What is the Common Core and how does it affect Latino students in Arizona? According to corestandards.org, the Common Core is a compilation of “high-quality academic standards in mathematics and English language arts/literacy (ELA).” States will individually set their own standards in order to help ensure students are prepared for college and careers after graduating from high school. States can decide whether to adopt this program, and there are currently 43 states, along with Washington D.C., four territories, and the Department of Defense Education Activity (DoDEA) that have signed on.
While specific standards will vary in each state, there are consistencies within all of the state-led programs:
(1) Standards are research- and evidence-based.
(2) Standards are clear, understandable, and consistent.
(3) Standards are aligned with college and career expectations.
(4) Standards are based on rigorous content and application of knowledge through higher-order thinking skills.
(5) Standards are built upon the strengths and lessons of current state standards.
(6) Standards are informed by other top performing countries in order to prepare all students for success in our global economy and society.
So, with those standards in mind, how will they help Latino students in Arizona? A publication offered by the National Council of La Raza addresses this question. It has determined the following list of benefits of the Common Core Program:
(1) It ensures that all students, regardless of race, ethnicity, income, or zip code will be taught and held to the same high standards to ensure students are prepared for college and work.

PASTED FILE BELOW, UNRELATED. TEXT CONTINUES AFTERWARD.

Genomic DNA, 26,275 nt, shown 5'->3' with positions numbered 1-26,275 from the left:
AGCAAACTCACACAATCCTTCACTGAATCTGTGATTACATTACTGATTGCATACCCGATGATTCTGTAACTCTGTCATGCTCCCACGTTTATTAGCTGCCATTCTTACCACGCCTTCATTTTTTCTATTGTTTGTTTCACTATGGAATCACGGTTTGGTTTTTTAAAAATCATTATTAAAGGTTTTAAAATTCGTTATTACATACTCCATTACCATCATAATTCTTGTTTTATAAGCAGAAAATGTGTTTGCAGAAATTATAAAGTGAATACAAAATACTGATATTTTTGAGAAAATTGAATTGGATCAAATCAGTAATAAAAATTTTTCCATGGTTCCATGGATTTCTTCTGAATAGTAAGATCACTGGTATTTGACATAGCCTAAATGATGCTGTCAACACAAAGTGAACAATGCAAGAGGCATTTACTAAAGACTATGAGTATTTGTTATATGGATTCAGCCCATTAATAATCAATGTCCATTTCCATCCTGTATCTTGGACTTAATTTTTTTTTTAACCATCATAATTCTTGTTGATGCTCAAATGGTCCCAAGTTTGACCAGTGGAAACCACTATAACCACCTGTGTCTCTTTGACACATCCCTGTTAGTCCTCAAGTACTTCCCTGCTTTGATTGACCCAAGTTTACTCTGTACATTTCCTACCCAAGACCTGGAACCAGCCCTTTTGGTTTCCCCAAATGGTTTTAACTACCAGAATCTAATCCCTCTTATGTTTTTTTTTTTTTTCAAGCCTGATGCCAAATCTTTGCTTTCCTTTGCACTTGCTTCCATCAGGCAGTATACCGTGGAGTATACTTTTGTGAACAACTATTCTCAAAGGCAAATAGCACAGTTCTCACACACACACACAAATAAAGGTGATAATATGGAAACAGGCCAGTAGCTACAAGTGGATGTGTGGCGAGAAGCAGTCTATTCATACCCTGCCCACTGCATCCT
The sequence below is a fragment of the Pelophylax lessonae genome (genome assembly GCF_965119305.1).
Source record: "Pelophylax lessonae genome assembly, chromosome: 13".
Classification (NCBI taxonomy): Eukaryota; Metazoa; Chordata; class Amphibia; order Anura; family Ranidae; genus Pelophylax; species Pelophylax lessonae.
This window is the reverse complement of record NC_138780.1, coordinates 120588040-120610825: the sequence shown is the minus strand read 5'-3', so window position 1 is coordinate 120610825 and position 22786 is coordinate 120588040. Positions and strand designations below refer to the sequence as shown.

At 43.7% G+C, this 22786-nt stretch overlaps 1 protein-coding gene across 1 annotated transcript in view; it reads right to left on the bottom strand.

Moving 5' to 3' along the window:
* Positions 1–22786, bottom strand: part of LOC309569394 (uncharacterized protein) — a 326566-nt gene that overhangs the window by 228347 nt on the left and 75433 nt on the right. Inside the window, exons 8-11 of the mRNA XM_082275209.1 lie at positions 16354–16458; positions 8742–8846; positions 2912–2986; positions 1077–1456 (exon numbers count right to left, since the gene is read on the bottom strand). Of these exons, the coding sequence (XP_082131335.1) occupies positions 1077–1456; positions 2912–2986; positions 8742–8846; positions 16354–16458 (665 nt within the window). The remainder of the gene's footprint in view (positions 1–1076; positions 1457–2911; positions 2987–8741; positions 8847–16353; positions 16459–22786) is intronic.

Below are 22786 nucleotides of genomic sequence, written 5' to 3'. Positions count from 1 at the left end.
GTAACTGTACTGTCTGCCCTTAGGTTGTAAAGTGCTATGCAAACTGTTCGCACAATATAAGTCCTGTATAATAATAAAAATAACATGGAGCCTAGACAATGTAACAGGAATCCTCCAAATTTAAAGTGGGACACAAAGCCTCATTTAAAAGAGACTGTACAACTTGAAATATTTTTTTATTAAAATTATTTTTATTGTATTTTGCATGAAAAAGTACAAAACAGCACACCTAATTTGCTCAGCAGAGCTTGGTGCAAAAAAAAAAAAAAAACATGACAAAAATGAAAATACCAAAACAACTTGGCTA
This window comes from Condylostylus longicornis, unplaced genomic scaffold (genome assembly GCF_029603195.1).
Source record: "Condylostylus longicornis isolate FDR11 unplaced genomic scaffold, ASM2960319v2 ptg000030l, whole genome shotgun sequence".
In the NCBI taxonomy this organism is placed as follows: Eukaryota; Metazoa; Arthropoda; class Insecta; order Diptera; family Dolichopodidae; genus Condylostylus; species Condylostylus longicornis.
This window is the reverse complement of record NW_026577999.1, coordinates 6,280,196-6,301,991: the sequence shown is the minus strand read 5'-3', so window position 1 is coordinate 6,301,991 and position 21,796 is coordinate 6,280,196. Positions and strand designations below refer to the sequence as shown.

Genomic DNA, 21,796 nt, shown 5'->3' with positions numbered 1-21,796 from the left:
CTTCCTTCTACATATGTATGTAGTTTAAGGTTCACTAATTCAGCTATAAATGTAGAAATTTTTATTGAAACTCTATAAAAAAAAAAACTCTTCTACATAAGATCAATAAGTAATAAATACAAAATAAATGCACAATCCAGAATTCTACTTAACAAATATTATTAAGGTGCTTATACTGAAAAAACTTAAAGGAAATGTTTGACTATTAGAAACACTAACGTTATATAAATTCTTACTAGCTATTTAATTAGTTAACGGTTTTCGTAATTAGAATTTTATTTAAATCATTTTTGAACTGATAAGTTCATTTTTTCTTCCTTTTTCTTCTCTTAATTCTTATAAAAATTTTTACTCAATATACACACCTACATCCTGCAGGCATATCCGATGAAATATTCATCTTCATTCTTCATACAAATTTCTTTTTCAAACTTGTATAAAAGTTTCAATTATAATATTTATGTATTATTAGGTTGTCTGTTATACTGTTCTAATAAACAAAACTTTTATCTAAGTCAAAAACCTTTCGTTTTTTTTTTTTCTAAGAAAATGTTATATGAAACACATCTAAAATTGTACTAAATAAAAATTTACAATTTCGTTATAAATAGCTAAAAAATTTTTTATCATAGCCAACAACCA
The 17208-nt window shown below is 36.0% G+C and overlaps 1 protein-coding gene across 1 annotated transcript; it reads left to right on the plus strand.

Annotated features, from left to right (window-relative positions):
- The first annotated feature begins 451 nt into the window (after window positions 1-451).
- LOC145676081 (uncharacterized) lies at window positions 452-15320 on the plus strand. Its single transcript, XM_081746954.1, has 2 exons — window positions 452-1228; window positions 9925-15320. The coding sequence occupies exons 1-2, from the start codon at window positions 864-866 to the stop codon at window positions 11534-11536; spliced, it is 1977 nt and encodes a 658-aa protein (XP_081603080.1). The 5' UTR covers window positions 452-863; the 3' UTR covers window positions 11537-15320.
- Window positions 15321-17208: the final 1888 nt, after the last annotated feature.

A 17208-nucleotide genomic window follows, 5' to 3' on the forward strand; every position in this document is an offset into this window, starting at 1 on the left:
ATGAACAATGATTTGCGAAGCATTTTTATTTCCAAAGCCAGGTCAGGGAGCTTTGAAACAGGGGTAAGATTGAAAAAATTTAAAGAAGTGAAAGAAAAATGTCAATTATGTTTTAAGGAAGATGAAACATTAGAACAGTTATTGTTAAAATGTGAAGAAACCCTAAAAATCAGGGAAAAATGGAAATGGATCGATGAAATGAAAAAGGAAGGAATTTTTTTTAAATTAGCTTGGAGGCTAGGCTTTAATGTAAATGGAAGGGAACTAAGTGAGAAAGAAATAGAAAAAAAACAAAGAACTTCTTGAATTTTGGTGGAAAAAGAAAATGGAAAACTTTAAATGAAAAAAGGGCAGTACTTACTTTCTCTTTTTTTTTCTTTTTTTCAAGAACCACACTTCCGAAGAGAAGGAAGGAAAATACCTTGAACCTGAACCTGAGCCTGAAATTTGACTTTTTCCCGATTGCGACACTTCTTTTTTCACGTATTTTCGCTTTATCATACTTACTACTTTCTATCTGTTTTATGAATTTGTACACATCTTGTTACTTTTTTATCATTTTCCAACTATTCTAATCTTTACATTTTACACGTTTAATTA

(2) It ensures that all students will have access to the same high-quality content, opportunities, and support which have proven to be successful for postsecondary success.
(3) It works to emphasize analytical and critical thinking skills in order to gain practical experience.
(4) It offers the opportunity for parents and guardians to better assess their child's progress and compare it with students in other states and areas of the country.
Although it seems that the Common Core program and its strategies would be welcomed by all communities, it has been met with its fair share of criticism. At a recent event in Bullhead City, there was a debate as to the benefits of the program. However, Donna Davis of Expect More Arizona, thinks most misgivings about the Common Core comes from misinformation.
One thing Davis made clear during the discussion was the fact that the program is not mandated by the federal government. She said that the “U.S. Department of Education supports the new standards, but has no role in creating them or deciding where they are required.”
Another common misconception, Davis said, is that the Common Core program will “dumb down” coursework. She explained that in reality, the standards associated with Arizona's program “represent ‘the floor, not the ceiling' of what students will be taught.” In fact, school districts are able, and many do, enact more rigorous standards.
Clearing up misconceptions does not mean that everyone will now be for the Common Core. In the last legislative session, there were numerous bills put forth that would abolish the program. What do you think of the Common Core program in Arizona? Is it beneficial to Latino students?